There is a complex functional organization of the central auditory system from the brainstem to primary and associative auditory cortices. Functional neuroimaging has been used to visualize and confirm the spatial distribution of brain activation in temporal areas for the processing of simple acoustic stimuli. Brain activity is much more complex for words, and different networks can be recruited when phonological, lexical and semantic levels of processing are engaged. [less ▲]

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See detailFunctional neuroimaging of human REM sleep
Meyer, Christelle ULg; Jedidi, Zayd ULg; Muto, Vincenzo ULg et al

in Nofzinger, Eric; Maquet, Pierre; Thorpy, Michael J. (Eds.) Neuroimaging of sleep and sleep disorders (2013)

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See detailFunctional neuroimaging of semantic and episodic forms of self-knowledge
D'Argembeau, Arnaud ULg

Conference (2009, January 15)

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See detailFunctional neuroimaging of the reciprocal influences between sleep and wakefulness.
Jedidi, Zayd ULg; Rikir, Estelle ULg; Muto, Vincenzo ULg et al

in Pflugers Archiv : European journal of physiology (2011), 463(1), 103-9

The activity patterns adopted by brain neuronal populations differ dramatically between wakefulness and sleep. However, these vigilance states are not independent and they reciprocally interact. Here, we ... [more ▼]

The activity patterns adopted by brain neuronal populations differ dramatically between wakefulness and sleep. However, these vigilance states are not independent and they reciprocally interact. Here, we provide evidence that in humans, regional brain activity during wakefulness is influenced by sleep regulation, namely by the interaction between sleep homeostasis and circadian signals. We also show that, by contrast, regional brain activity during sleep is influenced by the experience acquired during the preceding waking period. These data reveal the dynamic interactions by which the succession of vigilance states support normal brain function and human cognition. [less ▲]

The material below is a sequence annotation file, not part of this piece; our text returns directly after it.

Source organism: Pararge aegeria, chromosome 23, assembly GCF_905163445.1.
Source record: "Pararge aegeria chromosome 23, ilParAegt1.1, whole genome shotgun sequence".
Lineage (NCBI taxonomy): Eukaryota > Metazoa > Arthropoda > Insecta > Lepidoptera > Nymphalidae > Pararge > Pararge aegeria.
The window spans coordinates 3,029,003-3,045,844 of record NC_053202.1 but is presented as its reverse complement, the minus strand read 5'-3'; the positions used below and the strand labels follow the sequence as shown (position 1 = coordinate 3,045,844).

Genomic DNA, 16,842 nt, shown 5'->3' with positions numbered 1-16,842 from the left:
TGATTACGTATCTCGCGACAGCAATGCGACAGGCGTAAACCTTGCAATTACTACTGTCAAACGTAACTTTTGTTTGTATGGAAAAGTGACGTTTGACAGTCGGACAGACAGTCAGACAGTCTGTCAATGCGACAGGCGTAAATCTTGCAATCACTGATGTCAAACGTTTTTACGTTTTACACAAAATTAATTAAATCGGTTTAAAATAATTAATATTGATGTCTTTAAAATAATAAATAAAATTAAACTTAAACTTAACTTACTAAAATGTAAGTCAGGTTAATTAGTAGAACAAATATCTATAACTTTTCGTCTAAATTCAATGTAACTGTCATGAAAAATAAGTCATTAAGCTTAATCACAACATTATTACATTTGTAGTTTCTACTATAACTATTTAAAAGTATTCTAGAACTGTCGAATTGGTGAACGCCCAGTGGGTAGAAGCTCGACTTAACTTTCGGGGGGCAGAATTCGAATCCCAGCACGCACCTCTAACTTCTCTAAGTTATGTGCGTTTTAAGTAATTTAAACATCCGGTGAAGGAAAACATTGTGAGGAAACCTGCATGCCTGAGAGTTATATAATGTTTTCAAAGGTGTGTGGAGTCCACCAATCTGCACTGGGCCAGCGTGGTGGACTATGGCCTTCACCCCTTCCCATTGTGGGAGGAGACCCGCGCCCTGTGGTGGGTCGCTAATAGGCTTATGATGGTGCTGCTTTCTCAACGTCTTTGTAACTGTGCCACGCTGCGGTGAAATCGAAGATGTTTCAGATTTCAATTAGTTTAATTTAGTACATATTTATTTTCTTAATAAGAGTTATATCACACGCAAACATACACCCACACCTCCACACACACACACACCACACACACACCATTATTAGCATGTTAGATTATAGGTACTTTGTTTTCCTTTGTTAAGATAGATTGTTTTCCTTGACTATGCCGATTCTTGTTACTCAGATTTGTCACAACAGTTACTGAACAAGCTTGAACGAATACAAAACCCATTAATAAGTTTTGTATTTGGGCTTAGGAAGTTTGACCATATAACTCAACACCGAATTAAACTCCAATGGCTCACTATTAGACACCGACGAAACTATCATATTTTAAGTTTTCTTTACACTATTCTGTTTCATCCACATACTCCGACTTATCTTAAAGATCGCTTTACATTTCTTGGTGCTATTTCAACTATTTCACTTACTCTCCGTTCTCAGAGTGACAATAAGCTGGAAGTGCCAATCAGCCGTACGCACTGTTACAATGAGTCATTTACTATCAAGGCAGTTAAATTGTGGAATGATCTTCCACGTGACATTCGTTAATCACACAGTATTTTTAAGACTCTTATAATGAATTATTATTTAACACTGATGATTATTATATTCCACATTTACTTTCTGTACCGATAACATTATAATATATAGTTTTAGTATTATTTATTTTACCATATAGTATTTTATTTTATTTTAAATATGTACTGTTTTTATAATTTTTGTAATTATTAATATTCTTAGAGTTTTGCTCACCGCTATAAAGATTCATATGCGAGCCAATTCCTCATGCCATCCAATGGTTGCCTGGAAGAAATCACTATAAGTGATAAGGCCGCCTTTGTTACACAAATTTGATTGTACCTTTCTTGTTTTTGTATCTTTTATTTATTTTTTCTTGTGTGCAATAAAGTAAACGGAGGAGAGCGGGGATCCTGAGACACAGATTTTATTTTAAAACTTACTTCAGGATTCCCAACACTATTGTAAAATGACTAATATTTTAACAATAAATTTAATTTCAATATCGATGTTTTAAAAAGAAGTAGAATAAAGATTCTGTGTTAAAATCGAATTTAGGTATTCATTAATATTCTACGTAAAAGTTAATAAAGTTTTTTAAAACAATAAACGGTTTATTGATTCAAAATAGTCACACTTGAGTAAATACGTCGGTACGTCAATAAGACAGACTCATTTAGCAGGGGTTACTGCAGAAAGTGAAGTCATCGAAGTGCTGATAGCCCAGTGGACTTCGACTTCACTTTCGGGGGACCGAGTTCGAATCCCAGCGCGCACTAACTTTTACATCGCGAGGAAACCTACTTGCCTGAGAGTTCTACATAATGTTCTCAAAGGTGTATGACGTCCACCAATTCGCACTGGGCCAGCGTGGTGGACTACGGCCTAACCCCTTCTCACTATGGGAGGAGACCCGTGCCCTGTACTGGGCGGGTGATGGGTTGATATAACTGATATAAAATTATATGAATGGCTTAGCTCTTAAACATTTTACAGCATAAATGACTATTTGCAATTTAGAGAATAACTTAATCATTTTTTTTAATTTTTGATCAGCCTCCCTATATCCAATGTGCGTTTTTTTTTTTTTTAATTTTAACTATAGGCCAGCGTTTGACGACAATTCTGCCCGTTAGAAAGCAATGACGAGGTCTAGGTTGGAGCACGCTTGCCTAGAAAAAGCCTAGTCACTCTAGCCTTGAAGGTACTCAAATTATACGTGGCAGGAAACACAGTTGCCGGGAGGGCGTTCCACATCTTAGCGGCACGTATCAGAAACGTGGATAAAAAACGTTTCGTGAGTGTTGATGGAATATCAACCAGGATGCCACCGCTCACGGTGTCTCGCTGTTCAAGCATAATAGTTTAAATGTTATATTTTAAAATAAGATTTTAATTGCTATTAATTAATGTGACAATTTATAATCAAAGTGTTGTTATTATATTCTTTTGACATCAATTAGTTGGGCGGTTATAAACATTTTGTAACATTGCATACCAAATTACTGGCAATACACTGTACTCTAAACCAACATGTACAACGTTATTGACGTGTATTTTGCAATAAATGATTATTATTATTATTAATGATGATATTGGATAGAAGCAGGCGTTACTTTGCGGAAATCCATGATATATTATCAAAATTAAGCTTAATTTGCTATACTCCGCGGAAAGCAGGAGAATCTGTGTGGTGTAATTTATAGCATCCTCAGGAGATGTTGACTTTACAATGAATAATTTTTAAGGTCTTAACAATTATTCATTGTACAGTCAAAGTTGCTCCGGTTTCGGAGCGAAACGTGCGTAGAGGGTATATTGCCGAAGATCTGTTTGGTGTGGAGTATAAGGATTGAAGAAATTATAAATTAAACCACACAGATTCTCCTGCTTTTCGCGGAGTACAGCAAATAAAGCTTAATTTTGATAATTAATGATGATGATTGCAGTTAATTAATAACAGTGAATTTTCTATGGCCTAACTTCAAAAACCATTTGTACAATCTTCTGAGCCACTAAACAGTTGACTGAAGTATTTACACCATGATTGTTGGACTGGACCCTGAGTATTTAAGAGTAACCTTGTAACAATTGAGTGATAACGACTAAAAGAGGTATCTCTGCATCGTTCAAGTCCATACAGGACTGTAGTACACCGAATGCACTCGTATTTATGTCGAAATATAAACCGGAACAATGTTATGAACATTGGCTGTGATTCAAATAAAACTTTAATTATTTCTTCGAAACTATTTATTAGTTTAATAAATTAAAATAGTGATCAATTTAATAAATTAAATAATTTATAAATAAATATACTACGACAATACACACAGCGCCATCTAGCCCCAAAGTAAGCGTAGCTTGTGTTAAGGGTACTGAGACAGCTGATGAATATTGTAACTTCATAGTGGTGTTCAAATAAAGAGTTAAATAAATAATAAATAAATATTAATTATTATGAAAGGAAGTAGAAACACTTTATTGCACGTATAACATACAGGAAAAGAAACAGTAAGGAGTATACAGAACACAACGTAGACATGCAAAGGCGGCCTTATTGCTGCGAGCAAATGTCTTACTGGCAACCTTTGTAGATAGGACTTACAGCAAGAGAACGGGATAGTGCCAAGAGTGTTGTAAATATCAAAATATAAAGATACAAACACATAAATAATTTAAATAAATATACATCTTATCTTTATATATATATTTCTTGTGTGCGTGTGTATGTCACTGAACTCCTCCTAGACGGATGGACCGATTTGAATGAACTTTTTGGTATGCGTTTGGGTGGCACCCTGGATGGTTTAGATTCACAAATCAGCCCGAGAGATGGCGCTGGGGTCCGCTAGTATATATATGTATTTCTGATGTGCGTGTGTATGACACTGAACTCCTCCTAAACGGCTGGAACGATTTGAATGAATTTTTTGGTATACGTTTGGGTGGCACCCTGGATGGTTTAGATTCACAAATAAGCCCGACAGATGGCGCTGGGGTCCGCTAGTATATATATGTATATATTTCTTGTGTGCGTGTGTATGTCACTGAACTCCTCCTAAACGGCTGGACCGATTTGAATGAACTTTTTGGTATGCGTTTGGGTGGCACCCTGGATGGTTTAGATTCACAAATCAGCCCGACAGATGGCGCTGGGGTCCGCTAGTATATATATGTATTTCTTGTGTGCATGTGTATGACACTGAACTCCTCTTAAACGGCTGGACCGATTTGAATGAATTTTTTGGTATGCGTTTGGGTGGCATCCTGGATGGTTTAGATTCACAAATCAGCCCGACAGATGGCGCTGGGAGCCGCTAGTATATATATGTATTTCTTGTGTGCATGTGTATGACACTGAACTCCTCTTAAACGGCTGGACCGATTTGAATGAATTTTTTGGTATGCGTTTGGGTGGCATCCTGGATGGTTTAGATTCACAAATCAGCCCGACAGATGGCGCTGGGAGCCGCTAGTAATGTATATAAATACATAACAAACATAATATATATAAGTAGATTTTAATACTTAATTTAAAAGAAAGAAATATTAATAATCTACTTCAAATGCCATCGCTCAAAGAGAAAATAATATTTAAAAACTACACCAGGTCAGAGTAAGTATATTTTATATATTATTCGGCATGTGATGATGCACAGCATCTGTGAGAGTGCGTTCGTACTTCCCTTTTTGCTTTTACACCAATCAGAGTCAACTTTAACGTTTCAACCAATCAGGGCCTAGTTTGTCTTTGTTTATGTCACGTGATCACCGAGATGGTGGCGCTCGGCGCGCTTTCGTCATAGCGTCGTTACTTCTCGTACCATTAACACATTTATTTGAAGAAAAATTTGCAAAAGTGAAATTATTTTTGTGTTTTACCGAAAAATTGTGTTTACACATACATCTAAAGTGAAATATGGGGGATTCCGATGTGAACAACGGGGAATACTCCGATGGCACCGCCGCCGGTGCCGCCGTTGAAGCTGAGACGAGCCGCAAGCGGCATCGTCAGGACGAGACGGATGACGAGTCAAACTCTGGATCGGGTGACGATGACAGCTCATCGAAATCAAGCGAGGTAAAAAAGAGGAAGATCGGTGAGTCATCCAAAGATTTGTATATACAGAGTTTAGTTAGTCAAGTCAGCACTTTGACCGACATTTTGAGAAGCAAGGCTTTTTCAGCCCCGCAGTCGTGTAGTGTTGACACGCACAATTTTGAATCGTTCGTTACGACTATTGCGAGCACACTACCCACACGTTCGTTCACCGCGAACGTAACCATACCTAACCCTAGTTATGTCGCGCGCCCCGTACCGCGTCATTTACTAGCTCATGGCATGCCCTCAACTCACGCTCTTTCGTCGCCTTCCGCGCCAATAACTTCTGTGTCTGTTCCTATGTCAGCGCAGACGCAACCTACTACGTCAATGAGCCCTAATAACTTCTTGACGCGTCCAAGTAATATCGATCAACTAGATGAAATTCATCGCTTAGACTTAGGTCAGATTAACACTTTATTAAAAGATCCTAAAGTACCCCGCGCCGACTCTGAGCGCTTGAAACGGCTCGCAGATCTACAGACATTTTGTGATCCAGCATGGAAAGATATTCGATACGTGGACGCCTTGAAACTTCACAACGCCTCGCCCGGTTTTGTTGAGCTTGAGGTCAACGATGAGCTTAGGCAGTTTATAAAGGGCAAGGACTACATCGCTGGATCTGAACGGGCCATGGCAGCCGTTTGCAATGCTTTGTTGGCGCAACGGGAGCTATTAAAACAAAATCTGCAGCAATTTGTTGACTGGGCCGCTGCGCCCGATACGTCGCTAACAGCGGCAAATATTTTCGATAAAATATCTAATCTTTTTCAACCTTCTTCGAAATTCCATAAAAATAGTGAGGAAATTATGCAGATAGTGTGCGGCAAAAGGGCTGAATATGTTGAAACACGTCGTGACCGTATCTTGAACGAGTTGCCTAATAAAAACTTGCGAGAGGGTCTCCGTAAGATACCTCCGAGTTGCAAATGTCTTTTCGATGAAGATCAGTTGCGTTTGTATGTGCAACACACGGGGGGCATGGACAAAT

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See detailFunctional organization of the nucleolus in eucaryotic cells
Thiry, Marc ULg

Scientific conference (2010)

Detailed reference viewed: 9 (2 ULg)
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See detailThe functional proof of the diaphragm's specific type of motor innervation in Ongulae
Desmecht, Daniel ULg; Linden, Annick ULg; Leroy, Pascal ULg et al

in Pflügers Archiv : European Journal of Physiology (1994), 426

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See detailFunctional properties of phospholipids and proteins from rapeseed as native tensioactives
Vaca Medina, Guadalupe; Mouloungui, Zéphirin; Deleu, Magali ULg et al

Poster (2008)

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See detailFunctional Redundancy and Complementarities of Seed Dispersal by the Last Neotropical Megafrugivores
Bueno, Rafael; Guevara, Roger; Ribeiro, Milton C. et al

in PLoS ONE (2013), 8(2), 56252

Detailed reference viewed: 22 (3 ULg)